Turn 1 is a left-hand hairpin perched right on top of the hill, and—because the slope is so steep—as the drivers approach they won't be able to see it. They have to brake knowing the corner is there without being able to see it.
The entry is extremely wide, but there's only one optimal line. There was concern the blind nature and tightness might cause problems on the opening lap last year, but everything went relatively smoothly.
This year? Let's see.
This is the second-best overtaking spot on the circuit, but passing drivers must be wary of a counter-attack on the exit.
As soon as Turn 1 is out of the way, the track drops sharply down the other side of the hill. This can unbalance the rear end so watch out for drivers having to fight the car a little.
The track shoots downhill in perhaps the most roller coaster-like section of track on the calendar, and then sweeps through the flat-out right of Turn 2.
Turns 3, 4, 5, 6, 7, 8 and 9
Fans will recognise the next section, as it's very similar to the Maggots-Becketts-Chapel complex at Silverstone. A fast, undulating series of corners in alternating directions, it's one of the highlights of the year.
Turn 3 (left) is taken flat, with a brief lift for Turn 4 (right). A tiny touch of the brakes is required for Turn 5 (left) and another at the start of the longer Turn 6 (right).
The rest of the sequence is slightly slower, starting with Turn 7 (left). Turn 8 (right) is the slowest of the lot with the drivers dropping down into third gear and hugging the inside line for a good exit through Turn 9 (left).
Turns 10 and 11
The track again drops quite steeply downhill. Turn 10 is taken flat out and a short straight follows.
As the circuit levels out, the drivers brake hard for the hairpin left of Turn 11, one of the circuit's slowest corners.
Next up is the usual long, long, long, long straight. It curves slightly to the right all the way along and has some quite aesthetically pleasing undulations.
This is the best overtaking opportunity COTA has to offer, but the rev-limiter is quite easy to hit. On Sebastian Vettel's qualifying lap last year, he reached the limiter (doing 308 kilometres per hour) a little over halfway down—if you want to overtake, a longer seventh gear may be needed.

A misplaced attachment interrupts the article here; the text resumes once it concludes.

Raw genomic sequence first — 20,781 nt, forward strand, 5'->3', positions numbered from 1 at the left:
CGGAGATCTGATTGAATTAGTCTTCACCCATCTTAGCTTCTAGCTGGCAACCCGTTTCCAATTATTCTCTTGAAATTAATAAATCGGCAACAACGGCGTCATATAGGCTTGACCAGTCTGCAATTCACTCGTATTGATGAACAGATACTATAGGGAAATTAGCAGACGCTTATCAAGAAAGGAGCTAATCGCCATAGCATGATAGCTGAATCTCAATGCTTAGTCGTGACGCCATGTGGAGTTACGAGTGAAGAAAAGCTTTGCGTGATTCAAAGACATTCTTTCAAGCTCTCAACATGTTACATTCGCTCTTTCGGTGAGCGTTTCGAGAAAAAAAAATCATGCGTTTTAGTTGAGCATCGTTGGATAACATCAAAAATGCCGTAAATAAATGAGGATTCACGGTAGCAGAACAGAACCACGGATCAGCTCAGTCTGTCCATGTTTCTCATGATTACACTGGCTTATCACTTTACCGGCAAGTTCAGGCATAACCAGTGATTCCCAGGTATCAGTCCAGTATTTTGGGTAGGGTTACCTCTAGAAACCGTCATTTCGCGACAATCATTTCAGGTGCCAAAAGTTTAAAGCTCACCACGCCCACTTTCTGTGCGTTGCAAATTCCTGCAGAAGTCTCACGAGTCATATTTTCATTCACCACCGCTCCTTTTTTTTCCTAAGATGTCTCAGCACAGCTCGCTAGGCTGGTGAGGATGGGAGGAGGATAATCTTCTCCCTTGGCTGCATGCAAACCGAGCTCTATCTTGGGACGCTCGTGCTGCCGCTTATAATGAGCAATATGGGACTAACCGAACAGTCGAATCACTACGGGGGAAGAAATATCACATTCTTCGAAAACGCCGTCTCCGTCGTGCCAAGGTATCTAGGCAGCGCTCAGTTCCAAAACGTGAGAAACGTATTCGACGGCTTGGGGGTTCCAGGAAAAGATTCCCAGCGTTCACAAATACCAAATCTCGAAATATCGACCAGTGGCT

At the end of the long straight is the usual tight hairpin, this one a left-hander. The braking zone is slightly downhill, so the drivers have to brake a little bit earlier than they otherwise would.
It's extremely wide with plenty of room for drivers to get alongside each other under braking.
Turns 13, 14 and 15
Next up is a section that draws more than a little inspiration from the stadium section at Hockenheim.
In F1, "stadium" means a set of slow, fiddly corners in close proximity, normally inserted on quicker circuits for the sole purpose of increasing lap time and to allow the promoters to say "Hey look, we have some slow corners."
First up is a tight right-hander (Turn 13), followed by a more open right (Turn 14). The exit of this corner has to be compromised slightly to allow a better entry to the next corner, Turn 15.
This is a long, theoretically double-apex left which starts out wide and tightens significantly into the circuit's slowest corner. The drivers ignore the first of the apexes in order to get a better run through the second.